Saturday, 11 June 2011

Oh For F*#% sake

“Diet fizzy drinks linked with a higher risk of heart attacks & strokes. Find out more & tell us your view:

My views, you want to know my views?! I’ll tell you my frikkin’ views! You have got to be kidding me?!

Or so went my reaction to the recent twitter message by the British Heart Foundation (BHF). Oh that is brilliant. So now we diabetics can’t drink diet fizzy drinks, regular (full-fat) fizzy drinks, fruit juice or milk in any sort of quantity, beer, wine and spirits (beyond the recommended daily allowance), tea and coffee with sugar (I assume you can have some throughout the day but not too much. I don’t drink tea so I’m not sure what the impact is of diabetes on tea drinkers – perhaps DUK can run a forum or you can respond to this blog and let me know). What the heck are we supposed to drink?

Well the BHF website offers the following wonderful suggestions:

“Healthier alternatives people can enjoy are water, un-sweetened fruit juice or low fat milk.”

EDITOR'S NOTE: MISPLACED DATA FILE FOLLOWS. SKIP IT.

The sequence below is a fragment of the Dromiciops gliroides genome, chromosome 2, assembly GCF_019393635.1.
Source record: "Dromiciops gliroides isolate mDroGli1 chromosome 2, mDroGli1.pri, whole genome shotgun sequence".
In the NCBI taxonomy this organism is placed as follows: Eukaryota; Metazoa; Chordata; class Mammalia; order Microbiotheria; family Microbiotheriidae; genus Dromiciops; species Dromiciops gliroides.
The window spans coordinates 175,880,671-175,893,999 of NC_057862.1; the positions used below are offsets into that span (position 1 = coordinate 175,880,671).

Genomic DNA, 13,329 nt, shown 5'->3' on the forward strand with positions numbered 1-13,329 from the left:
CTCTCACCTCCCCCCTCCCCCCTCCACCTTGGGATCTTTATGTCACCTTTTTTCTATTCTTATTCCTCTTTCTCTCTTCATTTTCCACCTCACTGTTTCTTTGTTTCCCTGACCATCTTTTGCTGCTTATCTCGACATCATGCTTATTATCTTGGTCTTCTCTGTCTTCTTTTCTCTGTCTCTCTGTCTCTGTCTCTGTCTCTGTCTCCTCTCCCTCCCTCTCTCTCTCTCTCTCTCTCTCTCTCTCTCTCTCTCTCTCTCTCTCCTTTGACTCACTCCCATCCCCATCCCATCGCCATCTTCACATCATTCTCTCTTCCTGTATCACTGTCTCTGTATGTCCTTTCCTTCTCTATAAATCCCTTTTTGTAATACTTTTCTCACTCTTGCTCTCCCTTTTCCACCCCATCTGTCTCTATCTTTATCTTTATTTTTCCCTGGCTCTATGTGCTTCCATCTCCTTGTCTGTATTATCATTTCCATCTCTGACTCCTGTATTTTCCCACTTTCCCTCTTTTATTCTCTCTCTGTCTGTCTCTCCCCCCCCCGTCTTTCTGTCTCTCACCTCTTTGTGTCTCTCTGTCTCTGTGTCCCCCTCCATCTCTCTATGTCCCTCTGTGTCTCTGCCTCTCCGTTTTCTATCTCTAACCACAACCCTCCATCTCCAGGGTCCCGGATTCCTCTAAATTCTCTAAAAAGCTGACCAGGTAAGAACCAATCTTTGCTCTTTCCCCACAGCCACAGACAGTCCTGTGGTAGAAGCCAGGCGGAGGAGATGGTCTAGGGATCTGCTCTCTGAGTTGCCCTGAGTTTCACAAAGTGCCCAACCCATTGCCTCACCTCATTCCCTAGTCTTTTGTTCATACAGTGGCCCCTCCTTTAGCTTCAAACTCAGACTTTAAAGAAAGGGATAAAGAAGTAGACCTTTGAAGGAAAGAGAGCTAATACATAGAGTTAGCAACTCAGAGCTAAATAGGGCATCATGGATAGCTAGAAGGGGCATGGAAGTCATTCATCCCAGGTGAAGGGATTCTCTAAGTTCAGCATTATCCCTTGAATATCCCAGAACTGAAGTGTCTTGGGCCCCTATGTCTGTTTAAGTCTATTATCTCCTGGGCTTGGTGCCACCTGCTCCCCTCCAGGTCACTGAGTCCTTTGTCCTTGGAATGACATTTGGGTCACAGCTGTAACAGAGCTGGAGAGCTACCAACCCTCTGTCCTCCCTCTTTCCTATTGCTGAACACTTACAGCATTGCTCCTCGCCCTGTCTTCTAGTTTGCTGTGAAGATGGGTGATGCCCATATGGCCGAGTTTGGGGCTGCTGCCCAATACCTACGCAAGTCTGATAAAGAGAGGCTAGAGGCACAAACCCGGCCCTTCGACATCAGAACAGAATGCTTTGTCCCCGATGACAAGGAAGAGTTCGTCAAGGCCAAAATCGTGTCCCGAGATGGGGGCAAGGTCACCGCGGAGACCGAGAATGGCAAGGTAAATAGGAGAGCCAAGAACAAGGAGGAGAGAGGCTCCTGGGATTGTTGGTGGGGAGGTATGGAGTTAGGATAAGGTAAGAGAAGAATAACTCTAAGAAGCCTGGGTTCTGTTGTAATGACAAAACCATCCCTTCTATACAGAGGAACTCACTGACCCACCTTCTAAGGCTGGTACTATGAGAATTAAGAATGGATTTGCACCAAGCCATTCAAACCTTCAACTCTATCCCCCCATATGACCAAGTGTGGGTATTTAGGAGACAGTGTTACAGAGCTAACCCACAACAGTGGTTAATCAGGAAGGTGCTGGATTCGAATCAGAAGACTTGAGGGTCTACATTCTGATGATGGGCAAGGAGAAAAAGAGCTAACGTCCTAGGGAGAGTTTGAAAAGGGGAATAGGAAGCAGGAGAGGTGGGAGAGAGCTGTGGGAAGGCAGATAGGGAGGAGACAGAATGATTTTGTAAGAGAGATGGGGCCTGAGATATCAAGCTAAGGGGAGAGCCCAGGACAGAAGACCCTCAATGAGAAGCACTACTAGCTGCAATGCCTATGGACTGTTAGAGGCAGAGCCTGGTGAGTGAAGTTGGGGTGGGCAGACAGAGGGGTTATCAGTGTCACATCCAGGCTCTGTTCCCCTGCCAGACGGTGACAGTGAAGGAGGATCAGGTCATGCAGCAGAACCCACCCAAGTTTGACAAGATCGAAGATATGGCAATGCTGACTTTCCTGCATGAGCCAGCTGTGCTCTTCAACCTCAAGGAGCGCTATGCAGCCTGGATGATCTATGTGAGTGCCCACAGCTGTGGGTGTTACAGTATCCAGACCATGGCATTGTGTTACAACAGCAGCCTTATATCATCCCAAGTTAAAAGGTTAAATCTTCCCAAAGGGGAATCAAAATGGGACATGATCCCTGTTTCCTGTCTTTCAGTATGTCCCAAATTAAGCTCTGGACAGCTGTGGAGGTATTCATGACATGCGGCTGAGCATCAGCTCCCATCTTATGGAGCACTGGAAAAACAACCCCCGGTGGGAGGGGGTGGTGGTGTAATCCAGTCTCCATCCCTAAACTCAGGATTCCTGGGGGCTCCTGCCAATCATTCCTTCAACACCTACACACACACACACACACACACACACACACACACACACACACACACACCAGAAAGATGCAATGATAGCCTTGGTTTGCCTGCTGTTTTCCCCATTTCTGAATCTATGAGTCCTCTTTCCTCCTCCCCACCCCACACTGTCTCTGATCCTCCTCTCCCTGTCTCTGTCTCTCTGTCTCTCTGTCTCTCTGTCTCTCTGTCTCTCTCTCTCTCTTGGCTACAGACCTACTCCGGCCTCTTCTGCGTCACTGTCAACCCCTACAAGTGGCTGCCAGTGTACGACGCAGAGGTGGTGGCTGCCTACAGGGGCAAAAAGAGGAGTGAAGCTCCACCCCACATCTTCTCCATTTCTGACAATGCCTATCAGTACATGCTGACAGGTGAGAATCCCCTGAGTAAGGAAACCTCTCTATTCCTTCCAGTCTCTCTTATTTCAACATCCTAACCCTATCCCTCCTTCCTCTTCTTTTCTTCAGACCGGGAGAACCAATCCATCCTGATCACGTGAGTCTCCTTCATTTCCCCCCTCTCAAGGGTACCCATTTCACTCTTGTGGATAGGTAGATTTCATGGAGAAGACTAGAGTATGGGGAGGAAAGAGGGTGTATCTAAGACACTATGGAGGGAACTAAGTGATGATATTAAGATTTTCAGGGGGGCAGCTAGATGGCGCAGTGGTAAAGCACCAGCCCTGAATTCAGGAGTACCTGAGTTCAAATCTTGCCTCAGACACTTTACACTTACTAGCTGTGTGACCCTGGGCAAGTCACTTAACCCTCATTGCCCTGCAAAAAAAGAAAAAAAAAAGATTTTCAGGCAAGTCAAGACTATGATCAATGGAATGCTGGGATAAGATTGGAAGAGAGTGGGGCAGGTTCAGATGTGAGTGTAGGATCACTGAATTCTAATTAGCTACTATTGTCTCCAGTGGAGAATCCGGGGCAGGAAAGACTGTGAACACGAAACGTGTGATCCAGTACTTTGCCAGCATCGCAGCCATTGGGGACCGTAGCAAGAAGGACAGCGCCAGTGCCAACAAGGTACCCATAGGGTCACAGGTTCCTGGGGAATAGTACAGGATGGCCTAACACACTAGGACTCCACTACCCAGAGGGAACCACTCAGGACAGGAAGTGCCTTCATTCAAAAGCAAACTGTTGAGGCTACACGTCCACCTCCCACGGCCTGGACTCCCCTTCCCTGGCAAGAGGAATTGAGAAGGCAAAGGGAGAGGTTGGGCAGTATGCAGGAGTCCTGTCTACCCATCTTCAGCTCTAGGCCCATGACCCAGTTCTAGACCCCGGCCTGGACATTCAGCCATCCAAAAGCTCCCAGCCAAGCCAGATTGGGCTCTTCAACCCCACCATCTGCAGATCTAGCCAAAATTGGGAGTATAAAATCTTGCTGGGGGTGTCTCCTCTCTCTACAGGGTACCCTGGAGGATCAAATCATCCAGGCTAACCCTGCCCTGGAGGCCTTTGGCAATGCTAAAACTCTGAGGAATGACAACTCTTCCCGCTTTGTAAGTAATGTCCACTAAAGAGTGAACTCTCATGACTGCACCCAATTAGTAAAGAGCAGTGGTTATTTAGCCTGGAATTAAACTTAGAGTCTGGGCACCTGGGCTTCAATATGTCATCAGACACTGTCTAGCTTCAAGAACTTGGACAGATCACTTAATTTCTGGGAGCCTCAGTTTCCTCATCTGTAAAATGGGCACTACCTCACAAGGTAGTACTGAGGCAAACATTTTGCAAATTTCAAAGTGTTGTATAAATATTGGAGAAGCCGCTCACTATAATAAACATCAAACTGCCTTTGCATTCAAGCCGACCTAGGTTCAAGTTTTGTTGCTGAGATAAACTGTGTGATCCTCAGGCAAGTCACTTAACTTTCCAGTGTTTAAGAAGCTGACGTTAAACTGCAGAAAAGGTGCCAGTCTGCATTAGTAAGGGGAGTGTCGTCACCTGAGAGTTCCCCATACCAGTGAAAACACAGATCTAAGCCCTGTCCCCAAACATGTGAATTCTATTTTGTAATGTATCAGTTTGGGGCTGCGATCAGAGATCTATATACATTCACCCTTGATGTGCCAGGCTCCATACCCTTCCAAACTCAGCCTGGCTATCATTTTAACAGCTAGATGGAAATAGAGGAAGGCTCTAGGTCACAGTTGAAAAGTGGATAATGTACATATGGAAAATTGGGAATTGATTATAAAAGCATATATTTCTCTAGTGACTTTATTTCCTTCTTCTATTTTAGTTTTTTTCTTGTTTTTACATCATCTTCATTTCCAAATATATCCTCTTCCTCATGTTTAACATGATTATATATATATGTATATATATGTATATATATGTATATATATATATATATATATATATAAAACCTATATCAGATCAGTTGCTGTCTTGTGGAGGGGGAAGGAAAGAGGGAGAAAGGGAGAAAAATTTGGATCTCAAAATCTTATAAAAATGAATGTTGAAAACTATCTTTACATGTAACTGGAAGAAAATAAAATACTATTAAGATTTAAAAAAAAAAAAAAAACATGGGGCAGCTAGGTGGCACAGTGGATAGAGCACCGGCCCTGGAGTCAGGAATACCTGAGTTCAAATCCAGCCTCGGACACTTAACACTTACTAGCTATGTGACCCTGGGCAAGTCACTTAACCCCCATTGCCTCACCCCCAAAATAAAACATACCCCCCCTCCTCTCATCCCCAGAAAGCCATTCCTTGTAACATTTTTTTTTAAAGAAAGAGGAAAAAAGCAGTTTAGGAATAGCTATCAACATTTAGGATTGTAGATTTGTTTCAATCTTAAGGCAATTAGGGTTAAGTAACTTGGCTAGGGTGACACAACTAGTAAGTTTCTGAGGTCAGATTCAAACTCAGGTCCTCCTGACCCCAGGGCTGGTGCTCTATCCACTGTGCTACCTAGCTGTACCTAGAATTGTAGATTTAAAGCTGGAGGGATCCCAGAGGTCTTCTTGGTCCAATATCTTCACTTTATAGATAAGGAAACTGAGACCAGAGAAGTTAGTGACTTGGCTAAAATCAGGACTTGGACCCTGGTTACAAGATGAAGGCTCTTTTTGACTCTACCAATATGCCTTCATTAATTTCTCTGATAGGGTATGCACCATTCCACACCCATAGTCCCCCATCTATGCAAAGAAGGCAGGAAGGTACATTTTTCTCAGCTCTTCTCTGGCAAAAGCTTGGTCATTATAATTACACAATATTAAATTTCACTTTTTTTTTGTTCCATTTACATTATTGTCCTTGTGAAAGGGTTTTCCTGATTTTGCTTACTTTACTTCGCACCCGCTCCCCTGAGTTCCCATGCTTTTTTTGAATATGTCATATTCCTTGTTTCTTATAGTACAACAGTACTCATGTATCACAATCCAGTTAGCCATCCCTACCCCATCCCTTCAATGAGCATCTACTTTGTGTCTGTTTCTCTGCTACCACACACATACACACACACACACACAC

But hang on just one minute – fruit juice and milk both raise my sugar levels – that’s fructose and lactose and we know that we can have some milk with our breakfast or a glass a day of fruit juice but I wouldn’t recommend them as alternatives to diet fizzy drinks, which leaves – water!

Water, water everywhere; nor any drop to drink – goes the rime of the ancient mariner. Water, water everywhere; it’s all we can drink – goes the tale of the annoyed diabetic.

So the next thing to check is how good was the study? Is it just another one of those ‘apples gives/cures cancer’ stories the Daily Mail are so fond of?

The first thing to note is that it is being promoted by the BHF and that is usually a sign that the study is credible – that said the Lancet published the fraudulent study by the now struck off Andrew Wakefield that MMR gives you autism (there is no evidence to back these claims, and Whittaker was set to make a mint off the controversy).

The study seems to look like it is ok. It was done by credible people, on a large scale and is being used by the BHF. Things we don’t know – is it repeatable? Are there contributing factors – such as many diabetics turned to diet drinks and they are just more susceptible to heart attacks and strokes? Until further research is done and an academic consensus is reached I’ll take my chances with the fizzy stuff (Dr Pepper Zero and Orangina Zero in particular). That said, I’ll keep eating balanced healthy meals and maybe walk up an extra set of steps or two – just as a comfort blanket.

I do quite like fresh mint tea.

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